Finally, there’s Everywhere Else. Little can definitively be said about Everywhere Else, for the region stretches from the Hindu Kush to the Arabian Sea, from the Durand Line to Rajhastan. But because cricketers from Everywhere Else tend to come from more obscure backgrounds, they have to do more to be noticed. To that end, they tend to one thing well, and nothing else, because it is that one thing that will stand out at the various camps and trials from which Pakistani talent is plucked. Waqar Younis (Burewala) or Mohammad Asif (Sheikhupura) show this to be true: enormously talented with the ball with almost unnatural gifts (Waqar’s pace and direction, Asif’s control and seam movement), but like all other Everywhere Elsers, these two – at least at the beginning of their careers – were incapable of doing anything else. No matter, because Everywhere Elsers fulfill the all-important role of outrageously talented specialists.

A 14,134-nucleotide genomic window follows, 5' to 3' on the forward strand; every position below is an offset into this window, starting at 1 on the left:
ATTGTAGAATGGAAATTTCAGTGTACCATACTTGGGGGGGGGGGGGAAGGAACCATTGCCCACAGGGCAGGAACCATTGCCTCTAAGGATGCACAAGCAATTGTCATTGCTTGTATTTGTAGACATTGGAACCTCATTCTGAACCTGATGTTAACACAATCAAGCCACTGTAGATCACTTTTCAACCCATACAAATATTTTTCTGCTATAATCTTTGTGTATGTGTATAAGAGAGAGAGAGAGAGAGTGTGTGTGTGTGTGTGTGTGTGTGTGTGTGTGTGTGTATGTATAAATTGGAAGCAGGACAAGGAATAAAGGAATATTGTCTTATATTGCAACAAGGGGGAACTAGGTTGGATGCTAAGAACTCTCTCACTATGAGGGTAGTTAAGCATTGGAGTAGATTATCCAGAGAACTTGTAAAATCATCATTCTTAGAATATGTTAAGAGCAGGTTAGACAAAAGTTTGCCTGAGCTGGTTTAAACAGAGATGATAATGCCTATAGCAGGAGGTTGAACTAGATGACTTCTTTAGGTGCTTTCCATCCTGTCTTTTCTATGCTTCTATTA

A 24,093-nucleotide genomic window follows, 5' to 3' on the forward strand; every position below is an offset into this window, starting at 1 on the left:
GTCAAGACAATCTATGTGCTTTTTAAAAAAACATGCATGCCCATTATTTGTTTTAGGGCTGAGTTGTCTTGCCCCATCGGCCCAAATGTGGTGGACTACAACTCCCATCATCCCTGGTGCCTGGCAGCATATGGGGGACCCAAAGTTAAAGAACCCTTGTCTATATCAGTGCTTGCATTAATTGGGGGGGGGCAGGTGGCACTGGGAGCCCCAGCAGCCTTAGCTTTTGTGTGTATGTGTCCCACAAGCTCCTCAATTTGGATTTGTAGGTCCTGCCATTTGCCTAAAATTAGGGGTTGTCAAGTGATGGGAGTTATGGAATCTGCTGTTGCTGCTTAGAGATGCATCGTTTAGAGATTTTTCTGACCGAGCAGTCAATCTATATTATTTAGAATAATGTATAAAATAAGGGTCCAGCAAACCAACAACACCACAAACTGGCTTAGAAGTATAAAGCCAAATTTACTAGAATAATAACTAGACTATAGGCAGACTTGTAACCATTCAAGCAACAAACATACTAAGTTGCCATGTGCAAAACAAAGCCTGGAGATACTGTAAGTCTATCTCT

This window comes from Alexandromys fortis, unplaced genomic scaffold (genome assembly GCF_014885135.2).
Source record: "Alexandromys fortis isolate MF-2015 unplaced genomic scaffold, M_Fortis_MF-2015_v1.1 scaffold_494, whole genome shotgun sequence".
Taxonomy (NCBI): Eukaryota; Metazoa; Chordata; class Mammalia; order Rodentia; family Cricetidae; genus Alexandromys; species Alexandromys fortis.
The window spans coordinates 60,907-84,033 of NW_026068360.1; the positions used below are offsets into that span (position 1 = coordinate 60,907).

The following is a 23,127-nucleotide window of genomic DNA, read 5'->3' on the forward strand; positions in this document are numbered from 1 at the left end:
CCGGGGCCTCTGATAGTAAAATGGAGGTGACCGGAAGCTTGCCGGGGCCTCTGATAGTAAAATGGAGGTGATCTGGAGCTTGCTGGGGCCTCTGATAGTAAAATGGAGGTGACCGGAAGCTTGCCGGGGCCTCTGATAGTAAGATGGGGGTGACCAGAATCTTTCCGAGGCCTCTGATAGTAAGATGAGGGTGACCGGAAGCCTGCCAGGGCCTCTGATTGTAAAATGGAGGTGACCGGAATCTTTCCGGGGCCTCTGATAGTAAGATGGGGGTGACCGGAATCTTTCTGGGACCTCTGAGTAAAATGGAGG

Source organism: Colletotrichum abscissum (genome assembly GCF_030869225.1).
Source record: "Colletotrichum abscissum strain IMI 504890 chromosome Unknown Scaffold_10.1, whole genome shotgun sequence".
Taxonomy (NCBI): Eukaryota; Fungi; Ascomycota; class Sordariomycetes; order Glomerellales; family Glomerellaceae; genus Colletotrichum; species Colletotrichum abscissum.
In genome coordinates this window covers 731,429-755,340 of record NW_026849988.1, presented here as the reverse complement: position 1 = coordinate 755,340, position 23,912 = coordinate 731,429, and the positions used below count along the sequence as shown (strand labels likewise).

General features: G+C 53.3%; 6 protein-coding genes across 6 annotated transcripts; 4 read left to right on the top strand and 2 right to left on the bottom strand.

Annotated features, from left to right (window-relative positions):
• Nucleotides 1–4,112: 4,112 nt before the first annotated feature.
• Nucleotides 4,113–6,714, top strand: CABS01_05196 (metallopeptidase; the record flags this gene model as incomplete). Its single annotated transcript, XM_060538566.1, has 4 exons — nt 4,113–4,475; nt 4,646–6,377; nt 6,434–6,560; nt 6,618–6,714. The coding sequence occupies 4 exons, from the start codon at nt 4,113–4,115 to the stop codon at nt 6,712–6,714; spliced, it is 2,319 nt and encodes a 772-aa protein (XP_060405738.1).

Of course, these are gross generalizations, and there are always exceptions. Pakistan’s most successful opening partnership ever shows the flip side of these characterizations. There have been few more languid and beautiful players in Pakistan’s history than Saeed Anwar, who batted like a typical Lahori, especially when playing through the off-side. Saeed, as we well know, was born and bred in Karachi. By the same token, Aamir Sohail was an extremely strong and punchy individual, street smart to a fault, and combative in almost everything he did. He, of course, is a Lahori through and through. In general, however, the point stands: Karachiites provide the fight, big city Punjabis the flair, and the Everywhere Elsers fill in the gaps.